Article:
Lexical field examples and characteristics

Lexical field

lexical field is made up of a set of lexical units (words) that share certain notes of meaning. All members of the set belong to the same grammatical class (nouns, adjectives, verbs ). Furthermore, they all encompass the entirety of the relevant meaning domain, but also show definite contrasts. Lexical field characteristics and examples

Although on other internet websites it is said that a lexical field is words with different grammatical classes, it is wrong information. According to Scandell Vidal, Professor of Linguistics, they are part of the same grammar class.

An example of a lexical field would be walking, running, jumping, jumping, jogging, and climbing, verbs (same grammatical category), which mean movement made with the legs.

Thus, for example, the word such, tamal, corn cake, belong to the same lexical field. All of them are nouns. They also all refer to the food of Mesoamerican origin made with corn dough, wrapped in leaves, and with different fillings. But these are markedly different versions.

The concept of the lexical field was first introduced on March 12, 1931, by the German linguist Jost Trier (1894-1970). According to his theory, the vocabulary of a language resembles a mosaic.

Each of the individual words represents a part of it. These are grouped into larger units called lexical fields. Lexical field characteristics and examples

In turn, the union of all these mosaics makes up the total vocabulary. In this way, the meaning of a lexical unit depends on the meaning of the other integral units of another larger system called language. This system is constantly growing due to the appearance of new meanings.

Characteristics of a lexical field

Same Lexical Category

A lexical category refers to any of the classes into which the lexical elements of a language are divided by their morphological and syntactic behavior.

In traditional grammar, they are known as word classes. Among them are nouns, verbs, and adjectives.

Thus, all the members of a lexical field must belong to the same lexical category. If it is a verb, all the components of that field will also be verbs. Such would be the case with walking, running, jumping, jumping, jogging, and climbing. Lexical field characteristics and examples

Relevant shared meaning

Words are made up of minimal units of meaning, called semes, which do not manifest independently.

Thus, for example, the word bed contains the following semes: furniture for people to lie down on, it has a frame, a mattress or table is placed on the frame, etc.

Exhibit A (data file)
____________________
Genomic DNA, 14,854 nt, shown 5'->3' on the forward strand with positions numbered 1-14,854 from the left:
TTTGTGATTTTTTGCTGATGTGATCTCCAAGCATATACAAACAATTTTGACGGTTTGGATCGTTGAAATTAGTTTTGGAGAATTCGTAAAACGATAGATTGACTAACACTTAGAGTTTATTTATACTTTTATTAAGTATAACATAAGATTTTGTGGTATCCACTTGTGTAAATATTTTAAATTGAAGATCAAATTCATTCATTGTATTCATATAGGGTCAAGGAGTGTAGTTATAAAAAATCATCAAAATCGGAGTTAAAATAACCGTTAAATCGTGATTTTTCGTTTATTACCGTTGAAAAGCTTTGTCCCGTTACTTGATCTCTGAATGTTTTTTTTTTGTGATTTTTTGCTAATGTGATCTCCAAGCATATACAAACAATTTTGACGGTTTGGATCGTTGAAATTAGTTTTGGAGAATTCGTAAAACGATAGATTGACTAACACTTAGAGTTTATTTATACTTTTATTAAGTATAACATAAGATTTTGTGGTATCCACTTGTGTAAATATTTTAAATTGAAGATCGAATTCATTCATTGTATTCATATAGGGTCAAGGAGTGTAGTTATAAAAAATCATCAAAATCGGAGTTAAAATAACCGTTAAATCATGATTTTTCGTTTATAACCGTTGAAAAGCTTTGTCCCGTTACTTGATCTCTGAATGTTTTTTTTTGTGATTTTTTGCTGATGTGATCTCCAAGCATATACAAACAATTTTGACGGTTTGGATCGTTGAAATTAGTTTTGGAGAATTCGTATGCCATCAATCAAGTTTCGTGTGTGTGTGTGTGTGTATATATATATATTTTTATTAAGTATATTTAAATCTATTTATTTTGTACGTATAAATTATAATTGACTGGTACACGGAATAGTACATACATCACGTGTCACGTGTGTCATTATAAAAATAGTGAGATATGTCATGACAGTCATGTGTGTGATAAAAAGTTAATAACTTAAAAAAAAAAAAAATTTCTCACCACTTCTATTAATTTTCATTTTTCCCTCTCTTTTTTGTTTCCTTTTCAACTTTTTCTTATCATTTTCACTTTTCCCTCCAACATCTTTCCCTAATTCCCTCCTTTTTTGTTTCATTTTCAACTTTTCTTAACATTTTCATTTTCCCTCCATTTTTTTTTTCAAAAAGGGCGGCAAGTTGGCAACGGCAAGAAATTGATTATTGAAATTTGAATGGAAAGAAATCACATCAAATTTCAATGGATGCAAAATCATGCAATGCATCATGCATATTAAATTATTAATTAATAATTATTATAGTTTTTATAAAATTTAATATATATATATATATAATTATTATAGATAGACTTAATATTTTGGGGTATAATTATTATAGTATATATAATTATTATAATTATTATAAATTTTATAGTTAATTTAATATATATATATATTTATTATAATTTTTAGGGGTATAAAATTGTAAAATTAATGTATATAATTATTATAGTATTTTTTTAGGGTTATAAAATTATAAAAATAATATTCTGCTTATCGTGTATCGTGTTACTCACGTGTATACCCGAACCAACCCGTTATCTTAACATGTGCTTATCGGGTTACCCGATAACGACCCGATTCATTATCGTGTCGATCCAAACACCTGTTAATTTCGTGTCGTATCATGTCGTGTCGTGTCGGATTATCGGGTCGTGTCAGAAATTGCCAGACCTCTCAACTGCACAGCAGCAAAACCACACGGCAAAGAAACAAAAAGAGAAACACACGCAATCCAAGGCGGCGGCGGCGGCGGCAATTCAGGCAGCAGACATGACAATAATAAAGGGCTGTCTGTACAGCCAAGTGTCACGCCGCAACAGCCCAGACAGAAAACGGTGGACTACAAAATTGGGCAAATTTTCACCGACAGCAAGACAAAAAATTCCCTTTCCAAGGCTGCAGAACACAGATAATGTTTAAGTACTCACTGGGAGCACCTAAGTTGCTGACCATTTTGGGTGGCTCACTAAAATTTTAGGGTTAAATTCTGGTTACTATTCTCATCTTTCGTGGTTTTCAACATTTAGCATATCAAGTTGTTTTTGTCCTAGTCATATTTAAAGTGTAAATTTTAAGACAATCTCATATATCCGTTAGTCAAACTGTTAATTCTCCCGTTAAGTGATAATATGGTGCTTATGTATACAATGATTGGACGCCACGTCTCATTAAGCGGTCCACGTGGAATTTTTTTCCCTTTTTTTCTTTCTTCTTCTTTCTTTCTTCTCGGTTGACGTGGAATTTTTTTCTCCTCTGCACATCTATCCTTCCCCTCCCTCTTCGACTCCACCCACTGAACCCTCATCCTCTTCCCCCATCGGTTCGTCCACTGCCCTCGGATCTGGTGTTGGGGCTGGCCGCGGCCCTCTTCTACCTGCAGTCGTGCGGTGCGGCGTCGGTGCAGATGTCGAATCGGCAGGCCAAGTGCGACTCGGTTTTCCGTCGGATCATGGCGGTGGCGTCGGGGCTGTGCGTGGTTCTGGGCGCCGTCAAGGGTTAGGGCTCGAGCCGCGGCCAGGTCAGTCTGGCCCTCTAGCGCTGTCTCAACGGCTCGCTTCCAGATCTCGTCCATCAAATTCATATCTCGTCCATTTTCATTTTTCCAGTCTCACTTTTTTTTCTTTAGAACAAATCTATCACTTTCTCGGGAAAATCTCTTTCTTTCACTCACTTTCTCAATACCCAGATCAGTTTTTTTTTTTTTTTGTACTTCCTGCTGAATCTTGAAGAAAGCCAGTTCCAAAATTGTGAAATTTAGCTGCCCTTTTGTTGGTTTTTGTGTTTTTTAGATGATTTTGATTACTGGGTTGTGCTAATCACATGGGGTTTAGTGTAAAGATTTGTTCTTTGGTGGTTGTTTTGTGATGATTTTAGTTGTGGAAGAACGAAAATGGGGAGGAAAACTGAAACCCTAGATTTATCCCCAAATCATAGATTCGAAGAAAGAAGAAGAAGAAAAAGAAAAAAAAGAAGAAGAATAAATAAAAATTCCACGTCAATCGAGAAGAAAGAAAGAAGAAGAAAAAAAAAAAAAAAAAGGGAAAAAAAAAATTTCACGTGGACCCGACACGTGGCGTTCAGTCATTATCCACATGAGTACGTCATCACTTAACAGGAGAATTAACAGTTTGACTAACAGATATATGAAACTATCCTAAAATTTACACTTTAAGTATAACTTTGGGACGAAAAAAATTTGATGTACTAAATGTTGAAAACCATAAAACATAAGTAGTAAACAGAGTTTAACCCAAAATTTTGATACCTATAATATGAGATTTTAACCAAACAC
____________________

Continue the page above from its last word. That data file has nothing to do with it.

Now, two or more words are said to belong to the same lexical field when they share a relevant meaning or sema.

In the case of the previous example, other words included within the lexical field of bed would be sofa-bed, crib, and divan. The same common to all of them is furniture for people to lie down on.

Similarly, each of the elements of the group consisting of walking, running, jumping, jumping, jogging, and climbing has several minimal semantic features. But they also have a common sema: action that is carried out with the legs.

Contrast of precisely defined meanings

Although all the particular elements of a lexical field exhibit shared semes, they all have contrasting relationships that differentiate them. To illustrate the point, take the distinction between humitas and sacacas (or hayacas).

On the one hand, as mentioned in the introduction, both nouns refer to a kind of corn cake wrapped in leaves. However, there are notable differences.

The humitas are made with fresh corn, they do not have a filling and are wrapped with corn husks. For its part, a Halca is precooked corn flour, it has filled and it is wrapped with banana leaves.

Likewise, there are contrasts in terms of bedding and crib, for example. These differ in size (a crib is considerably smaller than a bed). Also, the purpose is different (a crib is intended to be used by babies). Lexical field characteristics and examples


In a given lexical field, relationships of similarity and contrast are established with respect to semantic features. In this way, each field denotes a segment of the reality symbolized by a set of related words.

In this way, the words that are part of a lexical field enter into relationships of meaning or meaning with each other. Each word delimits the meaning of the next word in the field and is delimited by it; that is, it marks an area or range within the semantic domain.

Take as an example the words walk, run, jump, jump, jog, and climb. As mentioned, these belong to the same lexical field, since they share the same distinctive feature of meaning: action or movement performed with the legs. However, not all share all the traits:

  • Go from point A to point B: walking, running, jumping, jogging, and climbing
  • Walking horizontally: walking, running, and jogging
  • Walking at a considerable speed: running and jogging
  • Ascend using legs and hands: climb
  • Ascend: jump and jump

This same exercise can be carried out with the bed, sofa-bed, crib, and divan group. As already established, the shared sema is: furniture used for people to lie down. Other distinctive features would be:

  • Used for sitting: sofa bed and divan
  • Used for young people: crib
  • Elongated seat: daybed

It can be said then that these delimitations are configuring the map of meaning of each word. In this map there are shared features and different features.

This information is constantly used by each user of the language when making their vocabulary choices. Lexical field characteristics and examples

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